QuirksBlog - Opera
Part of Browsers.
OK, so Opera is going to move to WebKit. I didn’t see that coming, despite the recent news about a WebKit-based browser on iOS (can’t port Presto there, so of course it’s WebKit).
What does all this mean? Hard to tell. Here are a few thoughts and guesses.
OK, so now we have the rumour that Facebook is going to buy Opera. That would be unexpected. And interesting.
In this entry I’m going to pretend the news is true, even though that’s not certain yet, because it is a good starting point for some serious strategic thinking.
OK, I’m totally stumped. On my computer (Win7), disabling iframes in IE9 or Opera 10.53 doesn’t actually disable iframes. (I do not know how to disable iframes in Chrome or Safari.)
Firefox does honour the request, but only if I open a new window. (Wish they’d say so somewhere.) Restarting IE or Opera does not make any difference.
See this page that contains the test and explains what I’m trying to do.
Could you please disable iframes in your IE or Opera (instructions on the test page) and do the test? In theory the input field should read No because ... well ... your browser doesn’t support iframes. In practice it reads Yes because even with iframes disabled the browser executes the script in the iframe.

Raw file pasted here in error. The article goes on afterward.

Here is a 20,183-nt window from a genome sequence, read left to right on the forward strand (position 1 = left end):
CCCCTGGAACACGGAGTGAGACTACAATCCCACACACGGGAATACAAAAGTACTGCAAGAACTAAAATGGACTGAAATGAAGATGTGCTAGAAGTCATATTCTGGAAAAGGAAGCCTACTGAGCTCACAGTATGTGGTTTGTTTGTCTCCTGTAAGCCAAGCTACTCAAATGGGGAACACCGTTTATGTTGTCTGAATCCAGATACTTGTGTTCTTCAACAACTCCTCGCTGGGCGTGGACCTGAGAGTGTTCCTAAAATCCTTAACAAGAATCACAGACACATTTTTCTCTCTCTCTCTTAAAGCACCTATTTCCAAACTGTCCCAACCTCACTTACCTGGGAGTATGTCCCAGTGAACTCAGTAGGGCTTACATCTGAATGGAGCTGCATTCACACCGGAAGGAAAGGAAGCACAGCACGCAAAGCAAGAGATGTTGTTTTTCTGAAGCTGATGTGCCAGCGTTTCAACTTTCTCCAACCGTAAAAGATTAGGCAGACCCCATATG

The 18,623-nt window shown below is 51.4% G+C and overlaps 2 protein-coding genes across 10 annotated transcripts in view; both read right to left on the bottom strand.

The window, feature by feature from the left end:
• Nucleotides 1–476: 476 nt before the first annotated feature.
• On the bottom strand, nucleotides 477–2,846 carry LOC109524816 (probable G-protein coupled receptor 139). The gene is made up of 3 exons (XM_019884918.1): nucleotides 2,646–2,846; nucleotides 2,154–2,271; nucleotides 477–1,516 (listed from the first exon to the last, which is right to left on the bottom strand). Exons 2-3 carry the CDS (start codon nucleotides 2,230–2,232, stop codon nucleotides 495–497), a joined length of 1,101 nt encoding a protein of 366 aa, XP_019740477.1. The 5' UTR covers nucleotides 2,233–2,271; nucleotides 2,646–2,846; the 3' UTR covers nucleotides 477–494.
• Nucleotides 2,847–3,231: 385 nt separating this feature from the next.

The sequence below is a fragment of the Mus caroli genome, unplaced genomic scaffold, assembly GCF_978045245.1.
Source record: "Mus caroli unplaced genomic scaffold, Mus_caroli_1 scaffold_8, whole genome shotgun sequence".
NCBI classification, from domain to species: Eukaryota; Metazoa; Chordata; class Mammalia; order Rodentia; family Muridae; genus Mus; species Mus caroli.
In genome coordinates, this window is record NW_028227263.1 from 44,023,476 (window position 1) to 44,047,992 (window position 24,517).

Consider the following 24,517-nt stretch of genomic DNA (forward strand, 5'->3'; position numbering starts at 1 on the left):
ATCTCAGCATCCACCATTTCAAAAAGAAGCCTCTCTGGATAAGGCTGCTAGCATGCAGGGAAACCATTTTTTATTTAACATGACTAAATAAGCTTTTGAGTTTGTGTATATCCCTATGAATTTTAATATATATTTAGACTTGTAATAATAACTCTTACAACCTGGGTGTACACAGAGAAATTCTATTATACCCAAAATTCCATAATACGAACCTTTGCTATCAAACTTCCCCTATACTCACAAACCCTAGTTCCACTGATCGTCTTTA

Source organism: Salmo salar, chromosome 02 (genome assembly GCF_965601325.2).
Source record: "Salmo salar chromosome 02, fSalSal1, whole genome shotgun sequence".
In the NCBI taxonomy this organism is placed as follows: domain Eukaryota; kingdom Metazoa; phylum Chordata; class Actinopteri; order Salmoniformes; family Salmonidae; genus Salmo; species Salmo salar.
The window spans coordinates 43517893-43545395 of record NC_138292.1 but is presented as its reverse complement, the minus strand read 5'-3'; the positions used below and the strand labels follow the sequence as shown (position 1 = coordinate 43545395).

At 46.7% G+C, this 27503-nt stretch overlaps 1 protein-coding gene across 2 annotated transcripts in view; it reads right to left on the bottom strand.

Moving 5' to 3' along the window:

Does anyone know what’s going on? Is this a serious security bug in two browsers or am I overlooking something? (Currently I’m guessing the latter.)
In case you’re wondering why this blog is updated so rarely; I’m taking a slight break from
web development, and I’m working on a major upgrade of my Dutch politics section.
It’s not ready yet; I’ll let you know when it is.
However, while working on it I found a few browser peculiarities, and I thought I'd let you know. There’s
one IE bug; one case in which IE does the right thing and the other browsers don’t; the third is a Chrome
peculiarity (not a bug); the fourth is an undocumented property in Opera.
Currently I'm working on a big revision of the Events Compatibility Tables. And no the new table is not yet online because I'm not ready yet.
Testing event support is really awesomely complicated. I've been working steadily for two weeks now, and I still find new bugs and oddities daily, and twice on Sundays.
In any case, I discovered something remarkable when I studied the mousemove event. It sheds light on the way browser vendors keep track of each other's implementations nowadays, and on things that can go wrong.
Update: The bug described in this entry is an OS problem, and not a browser bug.
Opera 8 has been released. I tested it and found no differences with the beta I studied earlier.
I just downloaded Opera 8b (from this location), and since I now have two new browsers I updated a few compatibility tables.